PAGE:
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Learning about constants

 
André Asantos
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I have already read about constants I have saw an example using PI calculate:



But when do I need to use, how to use and how to invoke a constant?
 
Rob Spoor
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I hope that's not your final definition of pi, because it's off by 1.

You use constants for anything that, well, needs to stay constant. This could be anything, from a maximum value (like Integer.MAX_VALUE) to a hard coded name for something (like BorderLayout.CENTER).
 
Joanne Neal
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They are also normally defined as static, so that you can access them using the class name and don't need to create an instance of the class
 
Jim Hoglund
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Be careful about the static part since you may want a different final value
in each object, to track its instance number, for example, or capture its
time of creation.

Jim ... ...
 
pete stein
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Jim Hoglund wrote:Be careful about the static part since you may want a different final value
in each object, to track its instance number, for example, or capture its
time of creation.

But wouldn't it then not be a constant?
 
John de Michele
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pete stein wrote:But wouldn't it then not be a constant?


Not necessarily. Static means that the variable or reference would be associated with the class, and not an individual object. Making the variable or ref final would mean that you could have a constant for each object.

John.
 
Campbell Ritchie
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André Asantos wrote: . . .
. . .
4.141592f, surely?
 
Rob Spoor
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No, 3.141592f. It's pi for pete's sake. You guys suck at math!
 
Joanne Neal
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Rob Prime wrote:No, 3.141592f. It's pi for pete's sake. You guys suck at math!


I got it right in my post. Do I get a gold star ?
 
Campbell Ritchie
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And I thought it was pie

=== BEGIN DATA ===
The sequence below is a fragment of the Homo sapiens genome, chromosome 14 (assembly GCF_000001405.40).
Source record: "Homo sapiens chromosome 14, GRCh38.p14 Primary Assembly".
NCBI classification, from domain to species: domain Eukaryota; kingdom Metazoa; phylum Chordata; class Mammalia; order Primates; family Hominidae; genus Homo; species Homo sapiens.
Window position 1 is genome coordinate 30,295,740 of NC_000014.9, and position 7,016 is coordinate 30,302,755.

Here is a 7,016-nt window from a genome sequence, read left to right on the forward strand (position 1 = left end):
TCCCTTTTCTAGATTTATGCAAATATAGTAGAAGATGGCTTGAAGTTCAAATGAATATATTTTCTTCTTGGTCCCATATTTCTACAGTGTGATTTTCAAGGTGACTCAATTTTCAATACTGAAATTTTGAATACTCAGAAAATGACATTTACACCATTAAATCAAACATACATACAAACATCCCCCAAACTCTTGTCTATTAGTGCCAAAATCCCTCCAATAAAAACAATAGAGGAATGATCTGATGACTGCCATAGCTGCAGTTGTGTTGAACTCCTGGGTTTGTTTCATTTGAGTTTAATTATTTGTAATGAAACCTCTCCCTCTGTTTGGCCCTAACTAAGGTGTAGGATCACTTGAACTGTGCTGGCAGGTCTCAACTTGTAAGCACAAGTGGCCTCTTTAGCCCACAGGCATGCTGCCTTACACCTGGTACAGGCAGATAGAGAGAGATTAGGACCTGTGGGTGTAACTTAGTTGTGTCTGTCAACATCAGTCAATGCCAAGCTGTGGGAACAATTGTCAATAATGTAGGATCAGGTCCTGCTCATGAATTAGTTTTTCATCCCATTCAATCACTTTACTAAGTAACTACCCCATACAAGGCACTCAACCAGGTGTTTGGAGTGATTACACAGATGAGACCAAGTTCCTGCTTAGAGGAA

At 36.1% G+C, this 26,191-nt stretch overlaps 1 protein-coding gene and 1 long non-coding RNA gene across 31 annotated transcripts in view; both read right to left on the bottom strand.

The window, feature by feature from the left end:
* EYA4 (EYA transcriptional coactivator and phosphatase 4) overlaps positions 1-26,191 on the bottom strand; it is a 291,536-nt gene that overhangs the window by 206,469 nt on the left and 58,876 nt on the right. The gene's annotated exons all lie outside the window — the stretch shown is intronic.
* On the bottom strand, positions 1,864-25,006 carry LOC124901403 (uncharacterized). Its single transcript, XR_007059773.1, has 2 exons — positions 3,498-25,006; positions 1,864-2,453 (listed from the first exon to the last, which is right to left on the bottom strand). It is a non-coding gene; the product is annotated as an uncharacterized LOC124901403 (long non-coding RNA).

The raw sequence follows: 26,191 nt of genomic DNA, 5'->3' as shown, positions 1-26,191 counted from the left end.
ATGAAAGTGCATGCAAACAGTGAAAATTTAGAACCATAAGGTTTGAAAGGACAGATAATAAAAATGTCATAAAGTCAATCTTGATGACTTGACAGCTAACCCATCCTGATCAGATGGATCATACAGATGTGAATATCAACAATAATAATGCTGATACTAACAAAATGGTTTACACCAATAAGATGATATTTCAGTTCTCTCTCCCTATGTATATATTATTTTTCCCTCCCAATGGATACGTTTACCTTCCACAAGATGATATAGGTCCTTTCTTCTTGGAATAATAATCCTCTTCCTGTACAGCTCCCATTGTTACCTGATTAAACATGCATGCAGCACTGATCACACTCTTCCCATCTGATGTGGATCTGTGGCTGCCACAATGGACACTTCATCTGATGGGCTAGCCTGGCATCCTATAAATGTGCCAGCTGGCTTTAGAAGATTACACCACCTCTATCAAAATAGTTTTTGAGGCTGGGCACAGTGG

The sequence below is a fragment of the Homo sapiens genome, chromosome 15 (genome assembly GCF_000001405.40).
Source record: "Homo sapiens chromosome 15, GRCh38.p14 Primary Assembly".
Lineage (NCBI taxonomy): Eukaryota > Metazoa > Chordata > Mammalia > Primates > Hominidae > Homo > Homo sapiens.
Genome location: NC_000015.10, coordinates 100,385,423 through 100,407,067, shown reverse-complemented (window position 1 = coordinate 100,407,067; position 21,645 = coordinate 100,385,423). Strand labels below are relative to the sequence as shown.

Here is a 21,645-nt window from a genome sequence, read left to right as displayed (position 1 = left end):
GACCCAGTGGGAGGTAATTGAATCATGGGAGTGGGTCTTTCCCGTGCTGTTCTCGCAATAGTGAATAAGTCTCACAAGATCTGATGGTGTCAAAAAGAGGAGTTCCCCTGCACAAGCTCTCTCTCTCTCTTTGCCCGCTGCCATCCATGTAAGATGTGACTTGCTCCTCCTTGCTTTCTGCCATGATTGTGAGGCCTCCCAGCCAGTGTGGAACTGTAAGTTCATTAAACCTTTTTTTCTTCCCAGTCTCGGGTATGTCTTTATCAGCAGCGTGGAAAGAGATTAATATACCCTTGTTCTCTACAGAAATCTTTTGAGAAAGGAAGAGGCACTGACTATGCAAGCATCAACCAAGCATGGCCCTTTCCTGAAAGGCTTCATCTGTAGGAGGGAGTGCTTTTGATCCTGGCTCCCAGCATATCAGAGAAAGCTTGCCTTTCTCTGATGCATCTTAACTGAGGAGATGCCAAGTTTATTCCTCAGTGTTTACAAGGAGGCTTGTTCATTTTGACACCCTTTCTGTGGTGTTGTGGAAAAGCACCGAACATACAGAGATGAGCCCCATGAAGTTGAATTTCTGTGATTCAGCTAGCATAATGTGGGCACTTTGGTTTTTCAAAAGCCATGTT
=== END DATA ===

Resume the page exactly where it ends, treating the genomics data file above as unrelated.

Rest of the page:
fred rosenberger
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Rob Prime wrote:No, 3.141592f. It's pi for pete's sake. You guys suck at math!

well...it's APPROXIMATELY 3.141592f.

I assume nobody has mentioned Math.PI since the OP is trying to figure out how to do this on his own.

FWIW, that is defined as 3.141592653589793d
 
Rob Spoor
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Joanne Neal wrote:
Rob Prime wrote:No, 3.141592f. It's pi for pete's sake. You guys suck at math!


I got it right in my post. Do I get a gold star ?

You, always. I'll just take one of Campbell's.
 
marc weber
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Rob Prime wrote:I hope that's not your final definition of pi, because it's off by 1...

Actually, it's only off by 4.141592 - pi, which is in the general neighborhood of 0.9999993464102067615373566167205. Far less than 1.

 
Campbell Ritchie
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fred rosenberger wrote: . . . I assume nobody has mentioned Math.PI since the OP is trying to figure out how to do this on his own. . . .
No, I thought it was because he insisted on using a float.
 
Tracy Tse
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well , in summary, if you want a class-wide constants ,then simply declare it as static final ,otherwise eliminate static modifier.
 
Abhishk Gupta
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wooohh....That was quite a discussion but allow me to divert it


John de Michele wrote:
pete stein wrote:But wouldn't it then not be a constant?


Not necessarily. Static means that the variable or reference would be associated with the class, and not an individual object. Making the variable or ref final would mean that you could have a constant for each object.

John.



Does this mean, I can change the value of pi with each new object?


Please elaborate what you mean when you say "you may want a different final value
in each object"

Abhee
 
Rob Spoor
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Abhishk Gupta wrote:Does this mean, I can change the value of pi with each new object?

Yes and no.
Yes, each new object can have its own value of pi. No, you cannot change it after it has been set, and it needs to be set either when declared or in the constructor:
If you initialize it when declaring it then all instances will have the same value and you should turn it into a static field. If you forget to initialize it in the constructor (actually each constructor) the code will not compile.
 
Campbell Ritchie
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Rob Prime wrote: . . . Yes, each new object can have its own value of pi. . . .
Even 4.141592f
 
Abhishk Gupta
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wow...why it didn't strike me

Anyways Congrats folks
finally your cummulative efforts changed the value of pi
 
Ernest Friedman-Hill
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It's 3.14159265358979323..., so in fact the correct number is 3.141593.

I'm just sayin'...
 
Campbell Ritchie
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Ernest Friedman-Hill wrote: . . . I'm just sayin'...
I'm just annoying
 
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